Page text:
Prop. 8 is the interracial marriage of our generation

The issue of legalizing same-sex marriage should be a no-brainer by now. What started as a California ballot proposition that unfortunately passed back in 2008 is still fighting an uphill battle these many years later, with a ruling to come from the Supreme Court by late June.

Before you give me that "leave the Prop alone, for the people have spoken!" nonsense, let us remember that several extremely wealthy and influential forces outside of California (Catholic Church, Mormon Church) spent several millions of dollars to make sure the Prop passed, keeping the rest of the country from following the "progressive" California into the pits of fire and damnation.

Squashing the civil rights of a minority group? Why, it's what us Americans do best!

However, despite the Prop being struck down in the Ninth Circuit Court of Appeals as being "unconstitutional" under the Due Process Clause, the media circus set-up camp outside the steps of the Supreme Court last week, for the show must go on.

Both sides came out en masse, showing their support with speeches, signs and interviews with the various media outlets.

People changed their profile pictures on Facebook to the red and pink equal sign of the Human Rights Campaign, and wrote of their support.

I shared with my friends and followers of that sense of pride I felt back in 2008 when I filled in the "NO" bubble to Prop 8, only to be dumbstruck and devastated by the results the following morning. Surely if the Justices logged on to Facebook last Tuesday, their opinions would have been swayed.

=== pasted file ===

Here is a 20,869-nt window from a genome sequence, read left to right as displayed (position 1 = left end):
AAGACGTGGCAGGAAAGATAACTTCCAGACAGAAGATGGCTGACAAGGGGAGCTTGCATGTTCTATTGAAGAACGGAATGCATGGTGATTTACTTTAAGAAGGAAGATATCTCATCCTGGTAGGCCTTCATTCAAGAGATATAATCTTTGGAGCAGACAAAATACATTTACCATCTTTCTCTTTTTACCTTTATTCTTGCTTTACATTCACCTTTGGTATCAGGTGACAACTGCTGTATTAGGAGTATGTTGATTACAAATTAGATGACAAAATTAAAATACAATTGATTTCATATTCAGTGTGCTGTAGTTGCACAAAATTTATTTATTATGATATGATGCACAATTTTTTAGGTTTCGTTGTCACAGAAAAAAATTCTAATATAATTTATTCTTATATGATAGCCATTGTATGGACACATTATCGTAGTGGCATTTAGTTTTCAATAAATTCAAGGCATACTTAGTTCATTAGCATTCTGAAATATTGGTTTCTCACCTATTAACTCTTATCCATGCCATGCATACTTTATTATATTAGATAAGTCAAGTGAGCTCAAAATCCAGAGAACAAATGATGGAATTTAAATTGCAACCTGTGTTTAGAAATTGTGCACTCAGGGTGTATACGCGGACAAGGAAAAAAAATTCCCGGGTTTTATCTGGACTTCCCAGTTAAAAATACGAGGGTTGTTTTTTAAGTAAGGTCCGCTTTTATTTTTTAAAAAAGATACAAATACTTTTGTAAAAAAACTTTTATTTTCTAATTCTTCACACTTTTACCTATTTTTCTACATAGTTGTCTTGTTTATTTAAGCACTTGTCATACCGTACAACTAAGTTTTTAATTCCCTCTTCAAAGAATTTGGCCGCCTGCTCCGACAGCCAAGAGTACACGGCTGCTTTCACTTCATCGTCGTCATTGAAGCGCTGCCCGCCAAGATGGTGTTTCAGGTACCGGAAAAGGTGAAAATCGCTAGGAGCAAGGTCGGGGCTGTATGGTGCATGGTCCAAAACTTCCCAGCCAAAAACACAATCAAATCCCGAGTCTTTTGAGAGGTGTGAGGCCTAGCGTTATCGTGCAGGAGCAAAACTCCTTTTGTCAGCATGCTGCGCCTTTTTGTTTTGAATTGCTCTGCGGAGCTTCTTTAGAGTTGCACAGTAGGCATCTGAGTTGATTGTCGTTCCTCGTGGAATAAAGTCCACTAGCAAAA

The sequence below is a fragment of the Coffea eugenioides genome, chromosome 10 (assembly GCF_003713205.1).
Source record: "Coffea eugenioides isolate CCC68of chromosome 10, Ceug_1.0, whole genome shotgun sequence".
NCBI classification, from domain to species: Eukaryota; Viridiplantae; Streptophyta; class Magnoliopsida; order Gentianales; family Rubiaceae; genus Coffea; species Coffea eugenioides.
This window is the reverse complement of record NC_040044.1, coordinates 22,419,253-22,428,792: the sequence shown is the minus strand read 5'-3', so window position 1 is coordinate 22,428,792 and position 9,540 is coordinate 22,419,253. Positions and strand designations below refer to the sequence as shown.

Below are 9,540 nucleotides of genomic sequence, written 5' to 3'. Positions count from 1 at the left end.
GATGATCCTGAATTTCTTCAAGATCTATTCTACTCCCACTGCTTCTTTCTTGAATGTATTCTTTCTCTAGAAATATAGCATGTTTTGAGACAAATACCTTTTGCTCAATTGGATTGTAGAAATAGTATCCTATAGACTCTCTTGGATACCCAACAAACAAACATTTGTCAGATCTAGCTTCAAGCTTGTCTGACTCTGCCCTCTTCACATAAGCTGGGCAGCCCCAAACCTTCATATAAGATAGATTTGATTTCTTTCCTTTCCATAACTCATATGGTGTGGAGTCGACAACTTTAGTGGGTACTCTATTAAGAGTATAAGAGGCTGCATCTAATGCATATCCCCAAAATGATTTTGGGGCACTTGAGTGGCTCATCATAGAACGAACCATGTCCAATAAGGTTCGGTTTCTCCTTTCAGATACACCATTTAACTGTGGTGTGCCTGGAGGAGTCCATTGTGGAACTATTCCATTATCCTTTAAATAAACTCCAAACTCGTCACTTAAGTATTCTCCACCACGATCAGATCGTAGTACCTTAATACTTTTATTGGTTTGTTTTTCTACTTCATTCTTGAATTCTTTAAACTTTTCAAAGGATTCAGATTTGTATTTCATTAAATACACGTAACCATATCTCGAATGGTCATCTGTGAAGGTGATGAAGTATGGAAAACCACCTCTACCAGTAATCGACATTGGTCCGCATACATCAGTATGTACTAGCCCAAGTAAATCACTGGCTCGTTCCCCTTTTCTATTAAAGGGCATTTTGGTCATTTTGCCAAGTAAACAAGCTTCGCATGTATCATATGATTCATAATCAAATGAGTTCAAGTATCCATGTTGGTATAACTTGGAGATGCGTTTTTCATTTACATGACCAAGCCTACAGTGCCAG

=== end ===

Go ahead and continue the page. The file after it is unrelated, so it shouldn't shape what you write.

According to a CBS News Poll that was released last week, 53 percent of Americans now support same-sex marriage. "Most Americans under age 45 believe same-sex marriage should be legal, including 73 percent of those under 30.

Americans between 45 and 64 are divided, while 52 percent of seniors do not think it should be legal," according to the poll results.

When asked why they changed their mind on the issue if they were opposed to it before, 20 percent responded that they knew someone who is gay or lesbian.

Even some of the most conservative of politicians have changed their minds on the issue, most notably former Vice President Dick Cheney and Ohio Senator Rob Portman.

Both have children who came out to them as being homosexual, showing that even the ones they love most are ultimately affected by their decisions.

For the rest of us who have a traditional marriage with benefits, we take advantage of that right to marry the person we love.

We have drive-thru chapels in Las Vegas that will marry us in our cars to the floozy we met an hour prior, and yet Adam & Steve can't get that same convenience despite being together for several decades.

As for the argument of "same-sex marriage will tarnish the values of traditional marriage," I'm sorry but have you seen traditional marriage lately?

Half the marriages in this country end in divorce, and the politicians who squawk the loudest about anti-homosexual and pro-traditional marriage usually end up on the front page in a scandal involving underage prostitutes or 'hiking the Appalachian Trail' (would make for an awesome band name, by the way).
In the end it all comes down to having the same rights and freedoms as everyone else, and some people remain blinded by history repeating itself.

Prop 8 is the interracial marriage of our generation, where it seems completely obvious to allow people to marry whoever they would like, despite the few loud and influential bigots who want to keep the country that Jesus loves the most ('MERICA!) pure.

The majority of the Supreme Court groupies see the outcome of Prop 8 going several different ways, with the overall likelihood being that California will allow same-sex marriage in one way or another.

The best possible outcome would be that same-sex marriage be allowed nationwide, but speaking as a Californian I'll just take the state level for now. Baby steps, for slow and steady wins the race.